Adventure Travel

A slow exploration itinerary for the Normandy coast

By  | 
View from the famous white cliffs of Etretat on the beach and the village, Alabaster Coast, Normandy

Image: Shutterstock/Bildagentur Zoonar GmbH

If you enjoy lazy coastal walks, epic sea views, and charming villages, a visit to France’s northern and central-most Normandy coast is in order. Normandy, named after the Scandinavian “northman” tribes who settled in the area in the 9th century, is a region of serene natural beauty and simple pleasures.

Without any major cities to homebase an excursion, the sprawling countryside is open to slow exploration. In fact, Normandy has less in the realm of true “points of interest” and more in the arena of scenic views and babbling sheep. That is, of course, apart from France’s most recognizable landmark of le Mont Saint-Michel.

Panoramic view of famous Le Mont Saint-Michel tidal island in beautiful twilight during blue hour at dusk, Normandy, northern France

Image: Shutterstock/canadastock

Pictures of this famous fortified city-island are all over the internet. It’s wonder is seemingly unreal. At high-tide, le Mont is a literal island. At low, you can walk or horseback ride over the sand to the gates. So is visiting le Mont Saint-Michel really worth the jaunt? A resounding yes is in order. It’s simply an example of some of the most impressive architecture in the world. The abbey atop the island stands tall and proud overlooking the winding streets filled with unique shops, restaurants, and period-driven demonstrations. As you walk through town, you’ll truly feel as if you’ve gone back in time. Come prepared, however, for an insurmountable crowd. Le Mont is truly great, which means plenty of tourists want to experience it for themselves too. Take a deep breath and “do the tourist thing” for the afternoon—you won’t regret it.

From le Mont, it’s possible to begin a journey on Normandy’s long distance footpath named the GR 223, or colloquially le Sentier des Douaniers. The trail circles the entire Bay of Mont Saint-Michel north all the way to Carentan within the Parc Naturel Régional des Marais du Cotentin et du Bessin. If you choose to embark on this 430 kilometer trail, you’ll gain an incredibly deep understanding of the French country way of life, with only the sheep and expansive green views to keep you company in between villages.

Once you’ve braved the tourist crowds at le Mont and hiked le Sentier des Douaniers, it’s time to take a break from it all at the beach. Large swaths of sand, several dozen meters in depth, line much of the Normandy coast. An unfortunate history has claimed the beaches of Normandy in the past, but at present-day, they’re nothing more than relaxing and scenic. A few easy-going spots to enjoy the beach are the miles of sand near Barneville-Carteret and the locals-only shores of La Dune near Saint-Germain-de-Varreville.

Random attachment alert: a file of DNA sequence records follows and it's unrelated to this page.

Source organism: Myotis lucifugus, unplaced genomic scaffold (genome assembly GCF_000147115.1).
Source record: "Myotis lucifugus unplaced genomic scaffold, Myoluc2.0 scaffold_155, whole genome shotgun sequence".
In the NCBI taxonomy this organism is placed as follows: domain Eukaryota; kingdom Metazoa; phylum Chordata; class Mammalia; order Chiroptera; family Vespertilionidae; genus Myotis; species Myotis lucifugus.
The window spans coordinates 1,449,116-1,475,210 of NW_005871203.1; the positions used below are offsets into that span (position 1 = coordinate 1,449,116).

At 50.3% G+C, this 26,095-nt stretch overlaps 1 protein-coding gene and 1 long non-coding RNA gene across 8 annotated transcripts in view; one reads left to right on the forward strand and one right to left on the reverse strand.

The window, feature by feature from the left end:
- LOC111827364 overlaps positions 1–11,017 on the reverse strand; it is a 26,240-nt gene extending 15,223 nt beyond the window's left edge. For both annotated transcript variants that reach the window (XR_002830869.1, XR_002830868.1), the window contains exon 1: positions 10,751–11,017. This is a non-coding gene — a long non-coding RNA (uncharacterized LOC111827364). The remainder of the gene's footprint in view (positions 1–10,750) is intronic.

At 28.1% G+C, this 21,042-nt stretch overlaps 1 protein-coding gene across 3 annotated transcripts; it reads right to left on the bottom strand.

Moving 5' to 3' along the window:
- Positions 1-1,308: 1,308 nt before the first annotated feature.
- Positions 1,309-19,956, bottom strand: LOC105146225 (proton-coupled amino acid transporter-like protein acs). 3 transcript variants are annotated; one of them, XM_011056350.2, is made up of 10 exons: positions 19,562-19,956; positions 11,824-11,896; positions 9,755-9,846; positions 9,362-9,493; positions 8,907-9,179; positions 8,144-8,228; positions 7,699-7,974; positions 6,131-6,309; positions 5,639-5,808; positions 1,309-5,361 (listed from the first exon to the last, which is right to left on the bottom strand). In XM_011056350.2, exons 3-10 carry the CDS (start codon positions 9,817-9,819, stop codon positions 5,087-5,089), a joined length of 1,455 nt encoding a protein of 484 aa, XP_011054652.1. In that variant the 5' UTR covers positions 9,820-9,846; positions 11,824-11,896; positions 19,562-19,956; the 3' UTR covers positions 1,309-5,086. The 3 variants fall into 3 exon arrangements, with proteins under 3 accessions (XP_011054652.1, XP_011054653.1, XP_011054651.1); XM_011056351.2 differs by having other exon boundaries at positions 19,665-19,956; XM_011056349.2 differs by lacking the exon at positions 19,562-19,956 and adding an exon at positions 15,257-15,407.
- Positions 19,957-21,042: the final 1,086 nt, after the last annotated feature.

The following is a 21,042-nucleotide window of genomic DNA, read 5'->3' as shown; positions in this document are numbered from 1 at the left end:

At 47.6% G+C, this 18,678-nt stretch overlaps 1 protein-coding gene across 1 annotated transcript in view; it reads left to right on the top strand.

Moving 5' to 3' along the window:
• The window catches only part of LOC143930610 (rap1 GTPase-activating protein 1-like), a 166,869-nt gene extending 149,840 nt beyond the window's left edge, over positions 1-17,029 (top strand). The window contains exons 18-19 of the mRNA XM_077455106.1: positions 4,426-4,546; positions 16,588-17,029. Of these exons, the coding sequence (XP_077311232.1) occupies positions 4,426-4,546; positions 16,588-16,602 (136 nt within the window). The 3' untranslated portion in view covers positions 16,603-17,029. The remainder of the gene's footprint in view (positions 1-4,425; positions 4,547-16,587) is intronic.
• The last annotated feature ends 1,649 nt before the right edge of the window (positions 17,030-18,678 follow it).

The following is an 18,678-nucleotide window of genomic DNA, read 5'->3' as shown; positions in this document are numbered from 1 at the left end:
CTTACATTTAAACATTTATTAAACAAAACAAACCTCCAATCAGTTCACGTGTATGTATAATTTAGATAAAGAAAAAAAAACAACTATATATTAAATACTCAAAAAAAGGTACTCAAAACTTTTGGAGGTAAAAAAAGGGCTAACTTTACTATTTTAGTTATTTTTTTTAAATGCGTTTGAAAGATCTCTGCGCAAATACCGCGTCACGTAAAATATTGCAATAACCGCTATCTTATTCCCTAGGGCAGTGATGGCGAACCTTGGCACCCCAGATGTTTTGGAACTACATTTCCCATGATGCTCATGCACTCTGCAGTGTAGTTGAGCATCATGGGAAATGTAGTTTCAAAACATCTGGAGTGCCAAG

To experience at least one moderately large town in Normandy, be sure to head to Cherbourg-Octeville. Home to around 40,000 people, Cherbourg has the perfect mix of big-city amenities and charming coastal scenes. The seafront, lined with adorable whitewashed row houses, has plenty of museums, eateries, and ice cream shops to keep you occupied for hours. Spend too much time simply sitting, having a picnic, and watching the colorful fishing boats bob up and down with the current. For a cheap (free!) excursion, consider perusing the pathways at Parc Emmanuel Liais, where the exotic plants are a sight to behold.

While Normandy may not be the most en vogue region of France to explore, it’s almost better that way. Besides the typical crowds at le Mont Saint-Michel, a visit to Normandy is a step away from it all. A step back in time. A step towards a deep understanding of what France really looks like and how the people really are.

Take a vacation to the Normandy coast. Your peace of mind will thank you.

Mandy Burkholder is a travel, adventure, and outdoor writer who honed her craft in the foothills of the La Plata Mountains of Southwest Colorado. After a stint in the Swiss Alps, she now resides in Tennessee. Follow her on twitter — @mandyburkhold3r

Leave a Reply

Your email address will not be published. Required fields are marked *